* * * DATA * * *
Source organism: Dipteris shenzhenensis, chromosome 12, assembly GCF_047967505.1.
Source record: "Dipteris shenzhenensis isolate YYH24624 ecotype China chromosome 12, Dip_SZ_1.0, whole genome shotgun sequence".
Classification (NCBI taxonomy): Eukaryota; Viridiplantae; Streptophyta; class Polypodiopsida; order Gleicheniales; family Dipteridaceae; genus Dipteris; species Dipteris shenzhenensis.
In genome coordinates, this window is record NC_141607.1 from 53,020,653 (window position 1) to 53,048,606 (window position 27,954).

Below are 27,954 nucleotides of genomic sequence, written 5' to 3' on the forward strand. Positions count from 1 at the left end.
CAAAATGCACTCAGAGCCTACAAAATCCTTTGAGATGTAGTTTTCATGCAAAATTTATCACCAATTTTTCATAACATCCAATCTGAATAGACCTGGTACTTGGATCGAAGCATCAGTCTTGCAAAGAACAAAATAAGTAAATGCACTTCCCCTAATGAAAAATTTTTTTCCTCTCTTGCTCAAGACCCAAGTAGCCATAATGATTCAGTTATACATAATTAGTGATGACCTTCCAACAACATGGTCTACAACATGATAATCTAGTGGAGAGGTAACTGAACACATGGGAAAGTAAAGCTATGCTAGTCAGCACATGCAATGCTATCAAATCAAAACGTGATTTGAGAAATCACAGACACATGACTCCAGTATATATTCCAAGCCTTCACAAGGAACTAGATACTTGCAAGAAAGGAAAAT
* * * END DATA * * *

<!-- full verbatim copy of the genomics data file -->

Source organism: Dipteris shenzhenensis, chromosome 12, assembly GCF_047967505.1.
Source record: "Dipteris shenzhenensis isolate YYH24624 ecotype China chromosome 12, Dip_SZ_1.0, whole genome shotgun sequence".
Classification (NCBI taxonomy): Eukaryota; Viridiplantae; Streptophyta; class Polypodiopsida; order Gleicheniales; family Dipteridaceae; genus Dipteris; species Dipteris shenzhenensis.
In genome coordinates, this window is record NC_141607.1 from 53,020,653 (window position 1) to 53,048,606 (window position 27,954).

Below are 27,954 nucleotides of genomic sequence, written 5' to 3' on the forward strand. Positions count from 1 at the left end.
CAAAATGCACTCAGAGCCTACAAAATCCTTTGAGATGTAGTTTTCATGCAAAATTTATCACCAATTTTTCATAACATCCAATCTGAATAGACCTGGTACTTGGATCGAAGCATCAGTCTTGCAAAGAACAAAATAAGTAAATGCACTTCCCCTAATGAAAAATTTTTTTCCTCTCTTGCTCAAGACCCAAGTAGCCATAATGATTCAGTTATACATAATTAGTGATGACCTTCCAACAACATGGTCTACAACATGATAATCTAGTGGAGAGGTAACTGAACACATGGGAAAGTAAAGCTATGCTAGTCAGCACATGCAATGCTATCAAATCAAAACGTGATTTGAGAAATCACAGACACATGACTCCAGTATATATTCCAAGCCTTCACAAGGAACTAGATACTTGCAAGAAAGGAAAAT